Weatherizing Maine’s older home stock

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Cody Moreau, a worker from Horizon Homes, uses a hose to blow fill bays encased in a membrane with insulation in an attic in South Portland. Weatherizing homes will be necessary to reach Gov. Janet Mills ambitious climate change goals, but the industry is dealing with a tight labor market and the expense of some home projects. Ben McCanna/Staff Photographer

Energy efficiency remains the improbable dream

by Tux Terkel, Press Herald

In the battle over climate change, Maine will need an army of insulators willing to suit up in Tyvek and respirators, load their spray-foam guns and crawl into tens of thousands of dank cellars and sweltering attics.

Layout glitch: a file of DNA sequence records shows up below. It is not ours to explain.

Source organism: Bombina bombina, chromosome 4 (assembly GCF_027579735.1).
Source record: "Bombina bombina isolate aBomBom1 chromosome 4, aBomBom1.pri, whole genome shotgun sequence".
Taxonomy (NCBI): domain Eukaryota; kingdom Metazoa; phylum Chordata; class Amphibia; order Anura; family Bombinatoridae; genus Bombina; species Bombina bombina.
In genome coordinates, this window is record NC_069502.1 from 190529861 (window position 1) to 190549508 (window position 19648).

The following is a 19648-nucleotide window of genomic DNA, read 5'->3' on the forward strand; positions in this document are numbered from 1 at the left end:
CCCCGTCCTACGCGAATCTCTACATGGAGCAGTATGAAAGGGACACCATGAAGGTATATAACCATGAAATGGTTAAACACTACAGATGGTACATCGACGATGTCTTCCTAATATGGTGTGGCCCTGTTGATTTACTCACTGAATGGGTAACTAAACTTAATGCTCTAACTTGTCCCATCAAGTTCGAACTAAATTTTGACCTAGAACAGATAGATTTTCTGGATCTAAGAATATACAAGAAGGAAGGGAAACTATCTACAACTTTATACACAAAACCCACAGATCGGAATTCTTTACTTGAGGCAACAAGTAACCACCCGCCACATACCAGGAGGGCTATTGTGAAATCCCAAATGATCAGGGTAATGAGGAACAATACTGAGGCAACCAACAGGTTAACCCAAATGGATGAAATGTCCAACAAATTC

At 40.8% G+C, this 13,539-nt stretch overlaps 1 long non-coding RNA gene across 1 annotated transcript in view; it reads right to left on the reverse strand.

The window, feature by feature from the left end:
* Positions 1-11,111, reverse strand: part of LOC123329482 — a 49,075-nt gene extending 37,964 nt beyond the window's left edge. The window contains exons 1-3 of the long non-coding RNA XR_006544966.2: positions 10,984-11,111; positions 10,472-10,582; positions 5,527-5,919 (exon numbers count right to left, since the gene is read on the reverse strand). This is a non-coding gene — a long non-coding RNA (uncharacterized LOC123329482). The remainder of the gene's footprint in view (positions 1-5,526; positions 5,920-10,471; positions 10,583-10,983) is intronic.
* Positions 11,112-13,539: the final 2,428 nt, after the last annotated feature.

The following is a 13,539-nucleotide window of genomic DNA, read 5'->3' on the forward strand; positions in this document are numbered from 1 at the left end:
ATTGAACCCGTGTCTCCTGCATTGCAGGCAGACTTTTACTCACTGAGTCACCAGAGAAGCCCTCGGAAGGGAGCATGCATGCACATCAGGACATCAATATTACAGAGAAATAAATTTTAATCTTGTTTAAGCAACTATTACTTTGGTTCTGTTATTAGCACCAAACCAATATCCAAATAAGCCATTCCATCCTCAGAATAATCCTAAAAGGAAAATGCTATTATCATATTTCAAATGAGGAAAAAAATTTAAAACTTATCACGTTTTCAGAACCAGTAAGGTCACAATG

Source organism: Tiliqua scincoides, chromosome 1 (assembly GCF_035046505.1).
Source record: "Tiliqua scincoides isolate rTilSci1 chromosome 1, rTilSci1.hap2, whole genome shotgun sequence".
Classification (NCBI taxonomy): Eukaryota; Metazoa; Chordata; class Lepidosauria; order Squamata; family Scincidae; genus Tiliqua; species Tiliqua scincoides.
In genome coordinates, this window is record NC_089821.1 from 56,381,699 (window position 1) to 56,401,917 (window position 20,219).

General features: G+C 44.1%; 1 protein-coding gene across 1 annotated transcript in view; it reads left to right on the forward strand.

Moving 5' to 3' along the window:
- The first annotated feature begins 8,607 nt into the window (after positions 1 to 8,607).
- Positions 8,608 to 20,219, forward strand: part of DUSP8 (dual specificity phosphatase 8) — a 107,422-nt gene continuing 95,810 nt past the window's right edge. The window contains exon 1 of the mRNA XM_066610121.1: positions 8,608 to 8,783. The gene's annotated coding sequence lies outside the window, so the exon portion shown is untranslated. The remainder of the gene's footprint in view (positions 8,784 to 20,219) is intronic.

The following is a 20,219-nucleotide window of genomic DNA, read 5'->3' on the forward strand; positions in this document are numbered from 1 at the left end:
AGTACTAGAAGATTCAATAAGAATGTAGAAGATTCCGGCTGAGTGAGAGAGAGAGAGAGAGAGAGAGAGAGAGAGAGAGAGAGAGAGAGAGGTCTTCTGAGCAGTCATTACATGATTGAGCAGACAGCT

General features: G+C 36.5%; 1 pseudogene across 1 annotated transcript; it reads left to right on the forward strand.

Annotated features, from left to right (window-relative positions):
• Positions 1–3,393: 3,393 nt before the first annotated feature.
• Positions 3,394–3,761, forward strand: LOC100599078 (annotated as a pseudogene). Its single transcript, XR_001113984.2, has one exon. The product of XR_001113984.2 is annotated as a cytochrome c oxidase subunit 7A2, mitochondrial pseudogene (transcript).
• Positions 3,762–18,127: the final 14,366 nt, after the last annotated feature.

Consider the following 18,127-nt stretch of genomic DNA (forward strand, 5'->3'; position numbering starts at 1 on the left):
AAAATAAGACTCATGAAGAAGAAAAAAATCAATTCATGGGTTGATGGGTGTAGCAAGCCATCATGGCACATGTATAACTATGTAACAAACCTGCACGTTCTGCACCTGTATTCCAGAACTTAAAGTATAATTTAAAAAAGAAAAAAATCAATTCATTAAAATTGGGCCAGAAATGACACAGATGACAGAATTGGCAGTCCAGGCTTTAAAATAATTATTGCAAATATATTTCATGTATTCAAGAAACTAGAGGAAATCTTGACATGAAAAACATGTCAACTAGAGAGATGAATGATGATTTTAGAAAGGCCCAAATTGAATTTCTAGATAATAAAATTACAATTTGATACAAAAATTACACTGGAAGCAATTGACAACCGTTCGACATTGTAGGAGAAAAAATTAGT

Gov. Janet Mills and lawmakers have set a goal of slashing greenhouse gas emissions by 45 percent in 2030. To get there, the state’s aging, oil-burning housing stock will have to be made more energy-efficient, one attic at a time.

Careful weatherization can cut fuel consumption by a third or so, contractors say. Retrofitting the bulk of Maine homes could eliminate emissions from millions of gallons of oil, propane and natural gas every year.

But at the current pace of weatherization, there’s no way to reach enough homes in 10 years.

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